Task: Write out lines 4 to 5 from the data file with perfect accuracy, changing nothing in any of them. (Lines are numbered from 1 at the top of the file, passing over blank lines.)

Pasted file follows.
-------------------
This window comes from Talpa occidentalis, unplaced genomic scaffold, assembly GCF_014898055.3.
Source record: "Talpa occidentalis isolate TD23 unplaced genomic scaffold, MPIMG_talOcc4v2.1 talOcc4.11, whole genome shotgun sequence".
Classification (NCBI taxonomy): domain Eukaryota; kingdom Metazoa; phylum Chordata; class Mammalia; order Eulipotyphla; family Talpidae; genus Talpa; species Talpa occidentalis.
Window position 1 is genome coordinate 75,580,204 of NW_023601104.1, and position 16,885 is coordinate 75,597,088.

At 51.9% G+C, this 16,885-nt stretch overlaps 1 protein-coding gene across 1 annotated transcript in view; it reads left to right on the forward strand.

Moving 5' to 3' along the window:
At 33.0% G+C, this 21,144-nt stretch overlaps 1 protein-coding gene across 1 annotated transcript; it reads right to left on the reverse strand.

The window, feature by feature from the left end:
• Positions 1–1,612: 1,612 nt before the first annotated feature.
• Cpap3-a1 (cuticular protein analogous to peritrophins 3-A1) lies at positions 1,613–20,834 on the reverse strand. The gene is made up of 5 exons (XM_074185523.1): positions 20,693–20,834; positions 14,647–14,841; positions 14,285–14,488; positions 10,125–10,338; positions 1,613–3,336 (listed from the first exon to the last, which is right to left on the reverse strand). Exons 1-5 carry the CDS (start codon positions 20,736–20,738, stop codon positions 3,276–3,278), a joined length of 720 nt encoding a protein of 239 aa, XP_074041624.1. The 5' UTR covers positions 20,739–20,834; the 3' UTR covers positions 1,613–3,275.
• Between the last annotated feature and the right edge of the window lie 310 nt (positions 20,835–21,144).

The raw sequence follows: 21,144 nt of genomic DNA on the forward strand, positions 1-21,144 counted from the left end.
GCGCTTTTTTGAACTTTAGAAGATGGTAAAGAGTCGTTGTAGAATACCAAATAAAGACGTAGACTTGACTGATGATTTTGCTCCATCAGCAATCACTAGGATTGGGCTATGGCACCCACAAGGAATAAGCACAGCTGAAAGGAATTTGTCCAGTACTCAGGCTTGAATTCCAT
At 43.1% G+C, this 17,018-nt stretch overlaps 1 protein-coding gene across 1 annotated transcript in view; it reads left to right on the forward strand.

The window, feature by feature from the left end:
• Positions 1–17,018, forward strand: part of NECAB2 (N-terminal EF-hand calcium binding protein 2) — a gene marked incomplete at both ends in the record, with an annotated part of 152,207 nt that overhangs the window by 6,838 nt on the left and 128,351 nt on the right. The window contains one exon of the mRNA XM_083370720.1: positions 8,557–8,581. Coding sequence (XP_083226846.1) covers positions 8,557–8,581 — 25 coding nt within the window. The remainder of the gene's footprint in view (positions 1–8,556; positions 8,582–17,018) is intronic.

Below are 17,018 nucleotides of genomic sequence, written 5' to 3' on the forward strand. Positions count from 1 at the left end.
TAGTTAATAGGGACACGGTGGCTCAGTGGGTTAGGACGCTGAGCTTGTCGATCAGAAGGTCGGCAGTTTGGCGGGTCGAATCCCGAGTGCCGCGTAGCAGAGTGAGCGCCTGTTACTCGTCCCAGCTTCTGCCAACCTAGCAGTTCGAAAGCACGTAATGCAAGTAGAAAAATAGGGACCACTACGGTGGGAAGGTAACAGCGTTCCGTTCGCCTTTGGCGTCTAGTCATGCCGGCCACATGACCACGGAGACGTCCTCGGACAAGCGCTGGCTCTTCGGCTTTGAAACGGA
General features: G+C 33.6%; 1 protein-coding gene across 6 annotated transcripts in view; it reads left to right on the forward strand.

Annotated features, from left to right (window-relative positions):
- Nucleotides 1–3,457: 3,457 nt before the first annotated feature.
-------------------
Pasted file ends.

Window position 1 is genome coordinate 75,580,204 of NW_023601104.1, and position 16,885 is coordinate 75,597,088.

At 51.9% G+C, this 16,885-nt stretch overlaps 1 protein-coding gene across 1 annotated transcript in view; it reads left to right on the forward strand.